The Temple of Illapa or Chuki Illapa

Illapa or ChukiIllapa mean lightning, thunder, and thunderbolt simultaneously. The mentioned temple is in front of the temple of Venus, has three doors with simple jambs, equidistant and slightly trapezoidal, and also has a window on each side wall.

The Temple of K'uychi or the Rainbow

This temple was dedicated to the worship of the Rainbow, which according to ancient belief, came from the Sun. It has the same architectural features as the Temple of Illapa. A part of this temple was demolished by the Spaniards to construct the buildings of the Convent of the Dominicans. It is located to the North of the Temple of Illapa and opposite the Temple of the Moon, on the eastern side of the interior courtyard of Qoricancha.


Almost all peoples of the world, in all eras, built wide plazas in front of their temples. Inti Pampa (which translates as Plain of the Sun) is the place where the nobles, their courts, service personnel, dancers, etc., would stay when during the course of feasts the Inca and the nobility moved to Qoricancha. This site currently corresponds to the Plaza de Santo Domingo, apparently, its limits and extent have hardly changed. It is located to the North of what was Qoricancha.

The Solar Garden

It became the grand repository of offerings that all the subjugated and allied nations brought for the God Sun, consisting of representations of the flora and fauna of the Tahuantinsuyo. According to some historians, these offerings made of gold and silver were life-size in quantity and filled the area remarkably.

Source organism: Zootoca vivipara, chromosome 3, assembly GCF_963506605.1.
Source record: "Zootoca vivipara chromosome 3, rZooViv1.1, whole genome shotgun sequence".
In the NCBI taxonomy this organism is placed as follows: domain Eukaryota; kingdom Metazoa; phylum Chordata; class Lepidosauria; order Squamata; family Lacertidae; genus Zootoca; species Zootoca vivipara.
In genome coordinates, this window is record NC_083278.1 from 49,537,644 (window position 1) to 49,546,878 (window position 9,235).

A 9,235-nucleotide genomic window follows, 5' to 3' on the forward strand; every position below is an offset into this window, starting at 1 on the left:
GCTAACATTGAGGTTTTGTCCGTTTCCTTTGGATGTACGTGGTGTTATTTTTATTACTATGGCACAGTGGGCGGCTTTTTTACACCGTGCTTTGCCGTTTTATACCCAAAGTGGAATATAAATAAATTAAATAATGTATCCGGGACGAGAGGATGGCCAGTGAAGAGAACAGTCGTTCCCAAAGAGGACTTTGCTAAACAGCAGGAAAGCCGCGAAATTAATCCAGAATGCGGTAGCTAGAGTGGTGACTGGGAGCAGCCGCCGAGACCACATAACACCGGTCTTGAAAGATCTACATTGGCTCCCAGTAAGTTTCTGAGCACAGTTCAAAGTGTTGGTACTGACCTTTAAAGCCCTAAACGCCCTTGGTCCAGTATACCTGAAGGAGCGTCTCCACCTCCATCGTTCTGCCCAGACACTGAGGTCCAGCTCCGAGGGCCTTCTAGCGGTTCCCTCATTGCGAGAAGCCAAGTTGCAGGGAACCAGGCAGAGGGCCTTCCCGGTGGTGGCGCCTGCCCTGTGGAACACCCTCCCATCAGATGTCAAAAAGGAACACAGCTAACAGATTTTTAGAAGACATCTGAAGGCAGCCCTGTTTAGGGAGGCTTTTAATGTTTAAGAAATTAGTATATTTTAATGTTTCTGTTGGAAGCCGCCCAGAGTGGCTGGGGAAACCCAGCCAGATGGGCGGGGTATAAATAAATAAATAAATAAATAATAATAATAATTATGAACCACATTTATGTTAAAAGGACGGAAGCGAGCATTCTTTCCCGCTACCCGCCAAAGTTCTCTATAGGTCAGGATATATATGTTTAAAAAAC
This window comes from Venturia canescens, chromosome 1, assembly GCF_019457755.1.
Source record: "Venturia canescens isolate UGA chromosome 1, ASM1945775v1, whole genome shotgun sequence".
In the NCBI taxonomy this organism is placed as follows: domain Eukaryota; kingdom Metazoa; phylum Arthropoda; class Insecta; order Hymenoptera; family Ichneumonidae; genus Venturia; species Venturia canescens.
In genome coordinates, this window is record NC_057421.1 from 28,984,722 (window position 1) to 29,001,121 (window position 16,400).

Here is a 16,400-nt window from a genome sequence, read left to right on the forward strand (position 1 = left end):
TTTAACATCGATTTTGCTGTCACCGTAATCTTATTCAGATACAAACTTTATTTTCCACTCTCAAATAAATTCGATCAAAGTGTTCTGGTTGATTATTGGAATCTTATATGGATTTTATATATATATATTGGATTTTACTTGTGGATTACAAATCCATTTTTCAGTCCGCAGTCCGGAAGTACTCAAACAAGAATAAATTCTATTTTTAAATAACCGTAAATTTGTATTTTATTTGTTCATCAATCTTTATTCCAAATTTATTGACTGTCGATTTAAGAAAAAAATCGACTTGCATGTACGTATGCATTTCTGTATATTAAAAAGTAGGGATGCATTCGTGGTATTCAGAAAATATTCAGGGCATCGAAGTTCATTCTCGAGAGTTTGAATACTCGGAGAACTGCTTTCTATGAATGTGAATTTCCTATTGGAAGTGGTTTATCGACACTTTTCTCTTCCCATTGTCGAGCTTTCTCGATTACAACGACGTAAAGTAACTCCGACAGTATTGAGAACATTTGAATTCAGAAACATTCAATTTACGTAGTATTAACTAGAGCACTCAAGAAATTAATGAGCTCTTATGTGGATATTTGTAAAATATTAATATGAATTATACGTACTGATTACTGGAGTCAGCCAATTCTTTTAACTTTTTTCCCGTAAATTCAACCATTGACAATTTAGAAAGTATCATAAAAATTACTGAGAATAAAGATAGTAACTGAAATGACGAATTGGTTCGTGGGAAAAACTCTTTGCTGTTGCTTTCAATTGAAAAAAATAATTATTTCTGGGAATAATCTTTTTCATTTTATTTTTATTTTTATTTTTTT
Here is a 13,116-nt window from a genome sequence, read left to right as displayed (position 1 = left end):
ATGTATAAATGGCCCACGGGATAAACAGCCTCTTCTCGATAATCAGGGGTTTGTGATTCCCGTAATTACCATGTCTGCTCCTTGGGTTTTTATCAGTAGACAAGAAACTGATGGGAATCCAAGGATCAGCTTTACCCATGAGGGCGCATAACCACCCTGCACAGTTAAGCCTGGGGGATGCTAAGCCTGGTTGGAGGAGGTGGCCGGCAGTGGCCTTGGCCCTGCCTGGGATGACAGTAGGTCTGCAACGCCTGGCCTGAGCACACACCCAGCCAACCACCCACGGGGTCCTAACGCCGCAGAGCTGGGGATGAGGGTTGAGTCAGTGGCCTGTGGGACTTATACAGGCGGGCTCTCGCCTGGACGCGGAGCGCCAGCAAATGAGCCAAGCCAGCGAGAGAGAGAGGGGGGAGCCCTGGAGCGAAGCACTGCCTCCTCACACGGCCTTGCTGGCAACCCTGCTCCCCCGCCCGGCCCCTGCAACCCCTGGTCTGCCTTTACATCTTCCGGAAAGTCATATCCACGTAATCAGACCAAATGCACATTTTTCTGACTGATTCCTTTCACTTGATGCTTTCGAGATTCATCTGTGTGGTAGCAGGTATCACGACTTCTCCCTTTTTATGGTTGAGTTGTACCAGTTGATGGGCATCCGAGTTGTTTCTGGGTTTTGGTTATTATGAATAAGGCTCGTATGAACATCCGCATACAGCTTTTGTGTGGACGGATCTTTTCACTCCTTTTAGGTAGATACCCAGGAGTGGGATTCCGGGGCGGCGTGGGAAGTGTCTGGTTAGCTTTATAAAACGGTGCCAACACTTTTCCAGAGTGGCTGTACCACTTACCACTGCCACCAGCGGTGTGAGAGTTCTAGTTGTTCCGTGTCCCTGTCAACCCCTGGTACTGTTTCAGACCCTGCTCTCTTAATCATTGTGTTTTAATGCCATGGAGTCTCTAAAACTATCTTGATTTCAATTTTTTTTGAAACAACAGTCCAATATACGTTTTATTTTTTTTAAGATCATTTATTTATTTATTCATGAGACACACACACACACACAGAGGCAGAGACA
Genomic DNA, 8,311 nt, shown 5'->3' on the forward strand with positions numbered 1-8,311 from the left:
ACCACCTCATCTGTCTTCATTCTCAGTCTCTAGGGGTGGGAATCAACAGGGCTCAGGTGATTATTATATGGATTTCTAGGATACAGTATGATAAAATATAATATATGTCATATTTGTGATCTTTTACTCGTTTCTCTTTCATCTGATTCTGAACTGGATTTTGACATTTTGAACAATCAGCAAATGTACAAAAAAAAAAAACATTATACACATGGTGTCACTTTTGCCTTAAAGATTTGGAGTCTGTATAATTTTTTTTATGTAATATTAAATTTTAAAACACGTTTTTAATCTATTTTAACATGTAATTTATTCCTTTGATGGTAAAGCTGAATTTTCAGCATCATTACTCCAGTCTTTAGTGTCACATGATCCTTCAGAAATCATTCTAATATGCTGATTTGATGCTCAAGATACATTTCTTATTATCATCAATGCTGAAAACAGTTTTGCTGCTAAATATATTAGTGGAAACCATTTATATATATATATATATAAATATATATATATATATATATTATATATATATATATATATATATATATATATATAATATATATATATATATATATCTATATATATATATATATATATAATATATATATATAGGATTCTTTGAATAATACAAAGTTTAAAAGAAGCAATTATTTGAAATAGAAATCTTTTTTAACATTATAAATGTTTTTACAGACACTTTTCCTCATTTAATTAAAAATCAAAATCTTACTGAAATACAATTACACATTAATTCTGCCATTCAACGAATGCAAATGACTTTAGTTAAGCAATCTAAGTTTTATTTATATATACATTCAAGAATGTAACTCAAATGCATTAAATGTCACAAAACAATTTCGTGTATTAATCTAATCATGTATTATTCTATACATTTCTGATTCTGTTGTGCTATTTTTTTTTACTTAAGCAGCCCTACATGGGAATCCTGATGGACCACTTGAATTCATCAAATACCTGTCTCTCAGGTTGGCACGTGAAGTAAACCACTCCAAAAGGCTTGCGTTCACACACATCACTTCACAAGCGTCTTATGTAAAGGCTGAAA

The Spaniards called it the Solar Garden because of the number of terraces. In the colonial era, it became the orchard of the Dominican Friars. It is located on the western part of Qoricancha and can be seen from Av. Sol in its entirety.

The Fountains

There were five water fountains, the origins of the water for the fountains was a closely guarded secret. The fountains had a religious significance and were decorated with precious metals. They were located throughout the extension of Qoricancha, currently, we can see a fountain with octagonal corners in the courtyard of Qoricancha.

Visiting Hours and Admission Fees

The Temple of the Sun is open from Monday to Saturday from 09:00 a.m. to 17:00 p.m., and Sundays from 14:00 p.m. to 17:00 p.m.

The GENERAL ADMISSION fee is S/.15.00 for both foreign and national tourists. Admission is not included in the Tourist Ticket.

*Please note that with your ticket, you can visit the temple of Qoricancha without any time limit.